This is a specialized connector that allows you to hook two craft together without them counting as the same ship. You could just build a big enclosed deck and place landing pads on your fighter craft, but using these connectors instead allows you to directly transfer supplies from your main ship to your small ones. This can be a godsend in the middle of battle, should it rage long enough for your fighter craft to expend their entire ammunition supplies. These connectors can also hold your fighter craft hard in place, so there's less problem sticking them on the outside of your ship. Landing pads get a little wonky and are more likely to let go at high speeds. Also remember that the space around your connector determines the layout of your fighter craft. You might be able to build bigger than the space, if you arrange things right, but it's probably easier to just build your fighter to fit within the area around its docking connector. Helpful hint: A large block is three meters to a side, a small one is only one meter.
One of the biggest matters to consider with fighters is control. The obvious choice is to throw a cockpit in there and have a player inside it. That can be a good fit for some circumstances, but it means putting your team into harm's way with a small craft. You could use heavy armor on the cockpit and enclose it, but if you're going to do something like that, there's a better answer than an in-person pilot: drones. Figure 17 shows a remote control block waiting to be encased in armor. (This is smiley's brain, actually.) There's several options when building drones. If you're a good programmer, you can use a programmable block and build codes for different tasks. For the rest of us, you can use a remote control block and antenna relays to manually control the drone itself. If you can program, do it. Manual control is fun, but it has a limited range of 200 meters from the closest allied antenna. Unless you have the resources to string a daisy chain of antenna ships between you and the target, you're better off using manual control mainly for screening your approach to the enemy. If you're good at spacial reasoning and math, there is a third option. There's an autopilot system within the remote block. If you can figure out the proper coordinates to get the drone to go where you want it to, it can be sent on combat missions. It won't fly fancy, but it can be sent on patrols and the guns will auto target whatever they're told to.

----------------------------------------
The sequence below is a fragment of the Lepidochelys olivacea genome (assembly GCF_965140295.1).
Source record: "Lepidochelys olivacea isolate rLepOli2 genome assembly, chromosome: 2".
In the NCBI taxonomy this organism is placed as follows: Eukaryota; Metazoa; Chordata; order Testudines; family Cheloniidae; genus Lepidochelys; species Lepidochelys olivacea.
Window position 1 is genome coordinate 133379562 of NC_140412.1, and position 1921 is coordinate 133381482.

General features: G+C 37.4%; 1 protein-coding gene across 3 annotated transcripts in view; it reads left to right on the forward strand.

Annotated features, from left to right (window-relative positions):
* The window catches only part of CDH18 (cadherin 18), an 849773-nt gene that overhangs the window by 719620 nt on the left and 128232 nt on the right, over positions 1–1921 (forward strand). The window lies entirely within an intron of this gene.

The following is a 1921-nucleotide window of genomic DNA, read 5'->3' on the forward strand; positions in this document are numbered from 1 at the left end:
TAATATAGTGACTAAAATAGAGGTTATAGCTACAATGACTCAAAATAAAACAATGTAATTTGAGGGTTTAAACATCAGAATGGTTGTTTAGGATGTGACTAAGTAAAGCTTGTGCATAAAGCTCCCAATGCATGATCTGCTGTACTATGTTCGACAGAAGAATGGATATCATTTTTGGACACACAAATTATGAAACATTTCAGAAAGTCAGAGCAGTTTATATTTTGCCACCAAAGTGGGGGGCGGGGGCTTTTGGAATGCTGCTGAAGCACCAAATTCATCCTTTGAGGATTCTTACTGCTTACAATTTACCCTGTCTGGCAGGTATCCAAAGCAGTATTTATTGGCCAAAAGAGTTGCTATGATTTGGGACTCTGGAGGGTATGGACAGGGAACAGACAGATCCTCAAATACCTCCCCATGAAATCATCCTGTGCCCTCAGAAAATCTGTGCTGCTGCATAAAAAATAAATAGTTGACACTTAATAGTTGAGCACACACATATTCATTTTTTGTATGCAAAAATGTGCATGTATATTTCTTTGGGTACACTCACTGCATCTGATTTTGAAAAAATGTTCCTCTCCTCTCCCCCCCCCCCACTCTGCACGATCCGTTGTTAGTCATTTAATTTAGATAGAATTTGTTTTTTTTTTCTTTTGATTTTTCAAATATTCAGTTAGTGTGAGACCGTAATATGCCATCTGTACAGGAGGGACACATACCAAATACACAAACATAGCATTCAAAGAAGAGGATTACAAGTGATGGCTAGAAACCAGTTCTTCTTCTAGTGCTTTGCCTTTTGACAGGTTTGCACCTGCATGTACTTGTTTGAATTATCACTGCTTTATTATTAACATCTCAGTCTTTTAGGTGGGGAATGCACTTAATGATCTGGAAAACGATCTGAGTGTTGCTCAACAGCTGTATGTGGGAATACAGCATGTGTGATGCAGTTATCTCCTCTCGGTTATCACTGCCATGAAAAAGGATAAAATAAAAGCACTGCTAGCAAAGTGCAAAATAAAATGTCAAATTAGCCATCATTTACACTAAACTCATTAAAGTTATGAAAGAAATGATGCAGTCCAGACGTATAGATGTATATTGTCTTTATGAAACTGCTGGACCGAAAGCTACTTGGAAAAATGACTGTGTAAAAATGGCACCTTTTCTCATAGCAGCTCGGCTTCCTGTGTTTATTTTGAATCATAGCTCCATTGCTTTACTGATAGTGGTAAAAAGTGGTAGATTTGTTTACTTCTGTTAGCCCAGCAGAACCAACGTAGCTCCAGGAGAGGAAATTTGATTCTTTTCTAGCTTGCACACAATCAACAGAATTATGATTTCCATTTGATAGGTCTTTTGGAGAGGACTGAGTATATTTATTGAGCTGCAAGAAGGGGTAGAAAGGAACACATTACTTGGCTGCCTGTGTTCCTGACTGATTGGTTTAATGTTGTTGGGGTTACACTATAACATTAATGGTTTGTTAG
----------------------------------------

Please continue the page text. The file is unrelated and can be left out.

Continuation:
All in all, if you can find a way for it to fit your purpose, a drone is safer than piloting. You won't lose any teammates if a drone goes down, just the minerals it took to build it. Of course, there's many players who swear off carriers and fighters, and just bring large warships to the fight. It completely depends on your style. Just know your enemy, and know your own skill. You'll be able to figure out the best strategy for yourself. Thank you for your time and your patience. Hopefully you enjoyed this little discussion of defense and bear biting in Space Engineers.